We have already observed that the Cat Nation is so called from the large number of wildcats, of great size and beauty, in their country. The climate is temperate, neither ice nor snow being seen in the winter; while in summer it is said that grain and fruit are harvested in abundance, and are of unusual size and excellence.
Our warriors entered that country remote though it was from Onnontague before they were perceived. Their arrival spread such a panic that villages and dwellings were abandoned to the mercy of the conqueror--who, after burning everything, started in pursuit of the fugitives. The latter numbered from two to three thousand besides women and children. finding themselves closely followed, they resolved, after five days' flight, to build a fort of wood and there await the enemy who numbered only 1,200. Accordingly, they intrenched themselves as well as they could the enemy drew near, the two head chiefs showing themselves in French costume, in order to frighten their opponents by the novelty of their attire. One of the two who had been baptized by Father Le Moyne and was very well instructed, gently urged the besieged to capitulate, telling them that they would be destroyed if they allowed an assault. "the Master of Life fights for us," said he, "you will be ruined if you resist him." "Who is the Master of our lives?" was the haughty reply of the besieged. "We acknowledge none but our arms and our hatchets." Thereupon the assault was made, and the palisade attacked on all sides; but the defence was as spirited as the attack, and the combat was a long one, great courage being displayed on both sides. The besieging party made every effort to carry the place by storm, but in vain; they were killed as fast as they advanced. They hit on a plan of using their canoes as shields; and bearing these before them as protection, they reached the foot of the entrenchment. But it remained to scale the large stakes, or tree trunks of which it was built. Again they resorted to their canoes, using them as ladders for surmounting the stanch palisades. Their boldness so astonished the besieged, that being already at the end of their munitions of war--with which, especially powder, they were but poorly provided--they resolved to flee. This was their ruin' for after most of the first fugitives had been killed, the others were surrounded by the Onnontaguehronnons, who entered the fort and there wrought such carnage among the women and children that blood was knee deep in certain places. Those who had escaped, wishing to retrieve their honor, after recovering their courage a little, returned to the number of 300, to take the enemy by surprise while he was retiring and off his guard. The plan was good, but it was ill executed; for frightened at the first cry of the Onnontaguehronnons, they were entirely defeated. The victors did not escape heavy losses--so great, indeed, that they were forced to remain two months in the enemy's country, burying their dead and caring for their wounded.--The Destruction of the Erie Nation (La National du Chat), as described in "Jesuit Relations," 1655056, Thwaite's edition.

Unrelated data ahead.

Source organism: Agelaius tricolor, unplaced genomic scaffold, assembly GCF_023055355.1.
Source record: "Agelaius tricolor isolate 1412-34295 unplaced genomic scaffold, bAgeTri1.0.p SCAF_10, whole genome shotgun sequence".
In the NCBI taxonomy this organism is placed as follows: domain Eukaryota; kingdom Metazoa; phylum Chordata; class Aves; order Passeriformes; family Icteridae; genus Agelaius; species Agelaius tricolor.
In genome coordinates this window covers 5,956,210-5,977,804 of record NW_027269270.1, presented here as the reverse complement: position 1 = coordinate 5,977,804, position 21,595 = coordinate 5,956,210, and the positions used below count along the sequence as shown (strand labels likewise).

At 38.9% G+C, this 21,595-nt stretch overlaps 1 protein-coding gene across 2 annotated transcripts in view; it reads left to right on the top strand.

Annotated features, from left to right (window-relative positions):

Footnote #8: Governor Keith, of Pennsylvania, in 1722 referred to the Conestoga Indians as follows: "The Conestoga Indians were formerly a part of the five national, called Mingoes, and speak the same language to this day; they actually pay tribute now to the Five Nations, and either from natural affection or fear are ever under their influence and power." The tribe was seated on the Conestoga Flats, east of Turkey Hill, a few miles from Lancaster (Pennsylvania). When the whites began to settle around them, Penn assigned to them a residence on the Conestoga Manor, in Lancaster County, Pennsylvania. Conestoga Creek, which runs through Lancaster county and empties into the Susquehanna River, was an important waterway in early settlement days. An Indian fort, known as Susquehanna Fort, was on the western bank of the Susquehanna river, in Conestoga Manor, and was the scene of severe fighting between the Susquehannocks and the Mohawks in the later middle decades of the seventeenth century. According to the "Jesuit Relations," the Susquehannocks used a cannon with which to defend their fort, and which they took with them when in battle."--See "History of Lancaster county, Pennsylvania." (H. M. J. Klein and E. Melvin Williams, 1924), Vol., 1, pp. 10 and 29-30.
The History of New York State, Lewis Historical Publishing Company, Inc., 1927
This book is owned by Pam Rietsch and is a part of the Mardos Memorial Library